SS. The political world is one that revolves around binaries. I see a lot of political work as being very one-sided in order to push a specific agenda. This seems somewhat dishonest. I have no agenda other than to convey how America looks and feels at this point in history. I want my project to reflect the atmosphere of contemporary America, and only in this sense can it be considered political. I find symbolism within everyday scenes and emphasize certain issues about America through the installation of my images. For example, the image of a photograph of an employer of the month juxtaposed with a John Wayne cutout speaks to the idea of the death of the American Dream and issues of migrant workers. Also, the image of a brick wall collapsing represents the US’s decline in the international arena and the financial collapse. I try not to portray these issues in a positive or negative light. I show them because they are real issues in America today, not because I have a certain opinion about them that I want to push on others. I do not scream these things out like the news media does. I want my audience to see the photographs as representations of the atmosphere of the time, and view them as an honest portrayal of my America shown though my perceptions and experiences of this country.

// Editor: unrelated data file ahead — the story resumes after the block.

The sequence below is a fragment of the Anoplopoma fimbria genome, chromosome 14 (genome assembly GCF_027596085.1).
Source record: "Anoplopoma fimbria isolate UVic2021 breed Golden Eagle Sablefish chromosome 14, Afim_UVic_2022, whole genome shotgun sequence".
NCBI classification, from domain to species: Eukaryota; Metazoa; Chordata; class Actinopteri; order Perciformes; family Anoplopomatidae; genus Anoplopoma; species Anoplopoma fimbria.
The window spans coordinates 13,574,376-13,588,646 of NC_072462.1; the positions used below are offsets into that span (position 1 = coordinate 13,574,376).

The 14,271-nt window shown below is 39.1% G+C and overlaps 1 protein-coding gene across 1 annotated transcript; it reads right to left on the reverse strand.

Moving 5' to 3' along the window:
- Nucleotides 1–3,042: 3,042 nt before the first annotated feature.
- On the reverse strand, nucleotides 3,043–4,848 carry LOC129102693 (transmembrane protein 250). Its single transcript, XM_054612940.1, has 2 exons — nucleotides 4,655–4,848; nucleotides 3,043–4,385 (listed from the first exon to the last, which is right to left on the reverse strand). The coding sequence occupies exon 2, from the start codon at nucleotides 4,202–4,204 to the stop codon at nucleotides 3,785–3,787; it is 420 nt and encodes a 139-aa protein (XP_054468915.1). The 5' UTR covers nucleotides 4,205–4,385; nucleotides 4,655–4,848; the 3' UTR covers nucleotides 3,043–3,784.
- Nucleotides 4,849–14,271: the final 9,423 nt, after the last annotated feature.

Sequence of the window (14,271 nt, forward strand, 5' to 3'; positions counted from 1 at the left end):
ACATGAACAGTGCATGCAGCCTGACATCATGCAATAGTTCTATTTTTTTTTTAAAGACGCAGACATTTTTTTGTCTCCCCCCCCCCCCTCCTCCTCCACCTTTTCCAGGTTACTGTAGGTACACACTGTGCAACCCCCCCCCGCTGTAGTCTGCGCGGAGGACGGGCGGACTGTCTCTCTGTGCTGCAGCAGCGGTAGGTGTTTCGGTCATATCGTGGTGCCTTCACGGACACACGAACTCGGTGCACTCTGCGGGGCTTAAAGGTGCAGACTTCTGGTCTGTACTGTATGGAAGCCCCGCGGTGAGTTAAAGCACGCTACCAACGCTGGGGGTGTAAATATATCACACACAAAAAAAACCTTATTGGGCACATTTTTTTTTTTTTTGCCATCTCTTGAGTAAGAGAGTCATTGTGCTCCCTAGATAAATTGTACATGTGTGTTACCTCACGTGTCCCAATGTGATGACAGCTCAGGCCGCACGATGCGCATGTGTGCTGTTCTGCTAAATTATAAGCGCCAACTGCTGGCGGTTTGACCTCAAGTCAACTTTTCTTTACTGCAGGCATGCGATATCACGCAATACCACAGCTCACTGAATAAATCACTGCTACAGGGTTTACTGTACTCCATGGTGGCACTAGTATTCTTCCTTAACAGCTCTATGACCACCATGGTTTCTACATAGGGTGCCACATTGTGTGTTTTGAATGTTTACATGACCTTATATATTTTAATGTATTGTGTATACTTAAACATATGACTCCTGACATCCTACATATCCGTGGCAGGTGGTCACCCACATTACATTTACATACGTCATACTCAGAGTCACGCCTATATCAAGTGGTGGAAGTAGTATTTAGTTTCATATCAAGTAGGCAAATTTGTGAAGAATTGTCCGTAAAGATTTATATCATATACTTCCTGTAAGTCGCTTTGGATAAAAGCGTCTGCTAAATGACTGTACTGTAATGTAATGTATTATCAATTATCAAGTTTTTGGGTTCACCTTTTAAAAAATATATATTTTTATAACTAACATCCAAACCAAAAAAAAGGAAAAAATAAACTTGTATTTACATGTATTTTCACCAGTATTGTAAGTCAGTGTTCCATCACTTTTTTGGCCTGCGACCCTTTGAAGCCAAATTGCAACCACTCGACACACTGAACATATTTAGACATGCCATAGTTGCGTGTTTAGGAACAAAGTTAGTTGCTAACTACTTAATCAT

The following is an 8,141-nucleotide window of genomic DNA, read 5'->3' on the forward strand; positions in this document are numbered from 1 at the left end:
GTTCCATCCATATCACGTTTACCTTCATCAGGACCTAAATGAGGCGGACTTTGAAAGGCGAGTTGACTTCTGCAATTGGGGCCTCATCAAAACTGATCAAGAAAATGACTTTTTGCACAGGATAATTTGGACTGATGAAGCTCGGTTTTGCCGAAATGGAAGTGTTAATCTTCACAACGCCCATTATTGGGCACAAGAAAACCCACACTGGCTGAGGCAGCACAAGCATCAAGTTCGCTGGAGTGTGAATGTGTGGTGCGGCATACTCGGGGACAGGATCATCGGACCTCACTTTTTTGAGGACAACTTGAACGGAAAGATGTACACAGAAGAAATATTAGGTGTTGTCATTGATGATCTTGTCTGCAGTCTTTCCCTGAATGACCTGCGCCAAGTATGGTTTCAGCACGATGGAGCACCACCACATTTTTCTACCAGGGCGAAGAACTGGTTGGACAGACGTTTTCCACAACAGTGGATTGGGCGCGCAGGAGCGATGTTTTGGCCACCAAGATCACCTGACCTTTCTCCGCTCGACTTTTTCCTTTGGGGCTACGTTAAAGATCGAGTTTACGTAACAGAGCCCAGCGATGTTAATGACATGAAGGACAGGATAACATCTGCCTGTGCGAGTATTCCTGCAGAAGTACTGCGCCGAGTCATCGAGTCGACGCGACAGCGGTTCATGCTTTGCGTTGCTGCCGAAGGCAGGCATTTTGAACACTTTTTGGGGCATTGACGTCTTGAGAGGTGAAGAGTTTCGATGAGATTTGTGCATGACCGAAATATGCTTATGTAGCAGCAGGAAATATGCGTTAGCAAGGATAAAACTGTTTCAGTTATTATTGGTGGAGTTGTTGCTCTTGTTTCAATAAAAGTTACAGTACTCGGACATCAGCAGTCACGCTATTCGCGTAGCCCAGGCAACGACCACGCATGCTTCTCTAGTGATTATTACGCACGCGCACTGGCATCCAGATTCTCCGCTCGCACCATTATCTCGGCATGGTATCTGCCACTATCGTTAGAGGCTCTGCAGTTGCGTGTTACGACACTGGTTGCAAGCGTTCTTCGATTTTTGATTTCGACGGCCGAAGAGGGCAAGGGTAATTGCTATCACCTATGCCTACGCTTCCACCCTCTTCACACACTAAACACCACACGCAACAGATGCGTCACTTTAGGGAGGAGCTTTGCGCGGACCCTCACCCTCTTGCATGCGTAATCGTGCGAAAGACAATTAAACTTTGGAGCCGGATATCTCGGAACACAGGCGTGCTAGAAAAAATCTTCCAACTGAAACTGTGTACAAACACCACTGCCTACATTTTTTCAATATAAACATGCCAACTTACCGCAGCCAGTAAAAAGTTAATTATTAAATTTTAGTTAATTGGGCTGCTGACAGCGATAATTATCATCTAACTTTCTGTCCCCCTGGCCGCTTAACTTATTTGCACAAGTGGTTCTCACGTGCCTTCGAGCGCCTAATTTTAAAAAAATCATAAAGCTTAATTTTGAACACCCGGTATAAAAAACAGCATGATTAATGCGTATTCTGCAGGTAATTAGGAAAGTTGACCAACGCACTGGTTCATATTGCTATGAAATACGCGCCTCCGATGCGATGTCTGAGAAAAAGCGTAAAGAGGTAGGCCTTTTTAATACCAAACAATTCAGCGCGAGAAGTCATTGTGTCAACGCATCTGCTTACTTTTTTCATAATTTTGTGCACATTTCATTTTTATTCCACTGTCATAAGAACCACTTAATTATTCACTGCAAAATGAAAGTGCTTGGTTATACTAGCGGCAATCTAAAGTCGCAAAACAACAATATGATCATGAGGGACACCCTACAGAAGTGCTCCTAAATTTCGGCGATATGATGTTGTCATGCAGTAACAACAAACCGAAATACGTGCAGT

TLM. How might you describe your journey of photographing American culture? What images have the most elaborate or memorable back-stories for you?

SS. My journey is like collecting fragments of stories. These fragments are everywhere if you look carefully enough. The quality of America that motivates my travels and enables this project is the openness of the people and the land. I’m really grateful to people who share their beliefs, lifestyles and personal stories with me. Maybe it’s because I’m a foreigner and I’m not judgmental, but I find that people are often open to share things with me. It is the same with the landscape. Most of the time no one really cares about me walking around observing and photographing. The picture of the snake in particular represents how things become available to me. As I walked into a bar one day, a young boy turned around and asked if I wanted to see his snake and he showed it to me. The way he revealed this mystic creature is how America reveals itself to me when I’m photographing.

TLM. Robert Frank was quoted in Life Magazine in November of 1951 as saying that  “When people look at my pictures I want them to feel the way they do when they want to read a line of a poem twice.” I feel as though there is a strong sense of the poetic in your work, especially because of the way you show it, and I wonder how you might describe your work as a form or visual poetry?

SS. I really like the quote from Frank. I think of my work as visual poetry. There are different threads that connect images on different levels and I definitely want my audience to feel the way Frank wanted them to. My audience is encouraged to confine themselves in the space of the installation to draw different connections at various levels. The way of presentation definitely suggests a more free form of reading and encourages the audience to discover that.

TLM. How do you decide what image follows another and does the placement of it on top of or below have significance for you?